WASHINGTON -- With economic growth slowing in recent months, the Federal Reserve said Wednesday it would keep short-term interest rates near zero and continue its latest bond-buying stimulus program.
Following a two-day meeting, Fed policymakers said recent information "suggests that growth in economic activity paused in recent months, in large part because of weather-related disruptions and other transitory factors."
Those disruptions included the Midwest drought and Superstorm Sandy.
The statement from the Federal Open Market Committee, the central bank's policymaking arm, came after the Commerce Department unexpectedly reported the economy contracted at a 0.1% annual rate in the fourth quarter of last year.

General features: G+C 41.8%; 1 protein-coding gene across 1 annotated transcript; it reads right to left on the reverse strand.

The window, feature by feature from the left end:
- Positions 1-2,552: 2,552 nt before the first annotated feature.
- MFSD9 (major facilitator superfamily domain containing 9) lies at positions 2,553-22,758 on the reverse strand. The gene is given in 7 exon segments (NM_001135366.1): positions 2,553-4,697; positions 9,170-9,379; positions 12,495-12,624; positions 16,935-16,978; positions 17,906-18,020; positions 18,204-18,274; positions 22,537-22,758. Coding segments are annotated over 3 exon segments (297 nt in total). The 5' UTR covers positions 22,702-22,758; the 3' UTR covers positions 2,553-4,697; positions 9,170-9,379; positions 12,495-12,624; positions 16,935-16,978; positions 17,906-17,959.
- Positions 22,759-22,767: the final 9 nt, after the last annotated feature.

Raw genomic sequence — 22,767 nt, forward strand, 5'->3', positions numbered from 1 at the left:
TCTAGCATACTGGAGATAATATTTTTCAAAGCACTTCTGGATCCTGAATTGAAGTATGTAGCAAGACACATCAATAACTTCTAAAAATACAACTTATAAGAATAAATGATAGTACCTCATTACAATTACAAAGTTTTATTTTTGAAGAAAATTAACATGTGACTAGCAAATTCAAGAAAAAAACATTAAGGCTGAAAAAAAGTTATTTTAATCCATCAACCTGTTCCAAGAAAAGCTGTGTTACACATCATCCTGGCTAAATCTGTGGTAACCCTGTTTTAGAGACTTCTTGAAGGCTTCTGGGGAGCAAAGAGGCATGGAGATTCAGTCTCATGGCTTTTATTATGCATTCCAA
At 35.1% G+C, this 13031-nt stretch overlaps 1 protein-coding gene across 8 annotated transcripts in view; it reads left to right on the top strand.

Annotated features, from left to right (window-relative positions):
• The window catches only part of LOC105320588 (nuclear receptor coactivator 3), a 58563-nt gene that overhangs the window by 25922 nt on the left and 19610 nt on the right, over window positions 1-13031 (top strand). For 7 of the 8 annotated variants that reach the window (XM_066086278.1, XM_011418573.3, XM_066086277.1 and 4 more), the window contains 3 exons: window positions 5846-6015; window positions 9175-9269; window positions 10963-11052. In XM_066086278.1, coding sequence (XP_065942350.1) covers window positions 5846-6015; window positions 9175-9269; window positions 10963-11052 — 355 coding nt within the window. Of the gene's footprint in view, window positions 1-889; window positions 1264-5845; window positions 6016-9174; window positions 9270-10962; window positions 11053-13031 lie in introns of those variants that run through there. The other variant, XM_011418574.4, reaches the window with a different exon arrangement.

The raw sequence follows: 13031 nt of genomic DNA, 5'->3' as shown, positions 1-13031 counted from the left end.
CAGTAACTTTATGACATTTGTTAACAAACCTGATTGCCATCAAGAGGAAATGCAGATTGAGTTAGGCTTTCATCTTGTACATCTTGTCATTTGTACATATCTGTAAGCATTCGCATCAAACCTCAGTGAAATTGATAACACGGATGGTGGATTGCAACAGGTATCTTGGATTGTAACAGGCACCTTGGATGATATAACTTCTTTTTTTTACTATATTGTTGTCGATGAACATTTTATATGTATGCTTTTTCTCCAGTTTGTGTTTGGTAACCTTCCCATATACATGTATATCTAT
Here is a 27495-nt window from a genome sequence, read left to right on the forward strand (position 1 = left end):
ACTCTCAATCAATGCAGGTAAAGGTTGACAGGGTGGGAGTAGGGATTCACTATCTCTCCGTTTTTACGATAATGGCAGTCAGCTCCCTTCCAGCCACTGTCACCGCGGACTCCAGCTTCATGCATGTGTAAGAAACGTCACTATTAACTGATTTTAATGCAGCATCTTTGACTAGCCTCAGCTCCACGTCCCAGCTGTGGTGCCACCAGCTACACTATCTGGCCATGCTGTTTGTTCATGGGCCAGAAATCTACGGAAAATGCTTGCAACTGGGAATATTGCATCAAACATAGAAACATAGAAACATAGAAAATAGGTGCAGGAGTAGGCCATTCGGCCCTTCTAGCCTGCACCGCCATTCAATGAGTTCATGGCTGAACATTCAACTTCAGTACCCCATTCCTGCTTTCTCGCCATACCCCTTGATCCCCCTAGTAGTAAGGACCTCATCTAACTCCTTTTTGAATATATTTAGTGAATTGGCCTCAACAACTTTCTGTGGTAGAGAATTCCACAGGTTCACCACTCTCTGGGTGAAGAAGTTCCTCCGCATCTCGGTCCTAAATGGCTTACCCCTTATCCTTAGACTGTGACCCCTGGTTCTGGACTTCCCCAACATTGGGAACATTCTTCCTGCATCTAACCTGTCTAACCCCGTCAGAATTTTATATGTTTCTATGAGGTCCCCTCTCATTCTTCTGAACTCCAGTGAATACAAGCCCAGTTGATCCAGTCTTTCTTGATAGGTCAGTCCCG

It was the first time the economy shrank since the end of the great recession in 2009.
But most economists said the slowdown was an anomaly caused in part because of concerns about the fiscal cliff. They predicted the economy would grow about 2% in the first quarter of this year.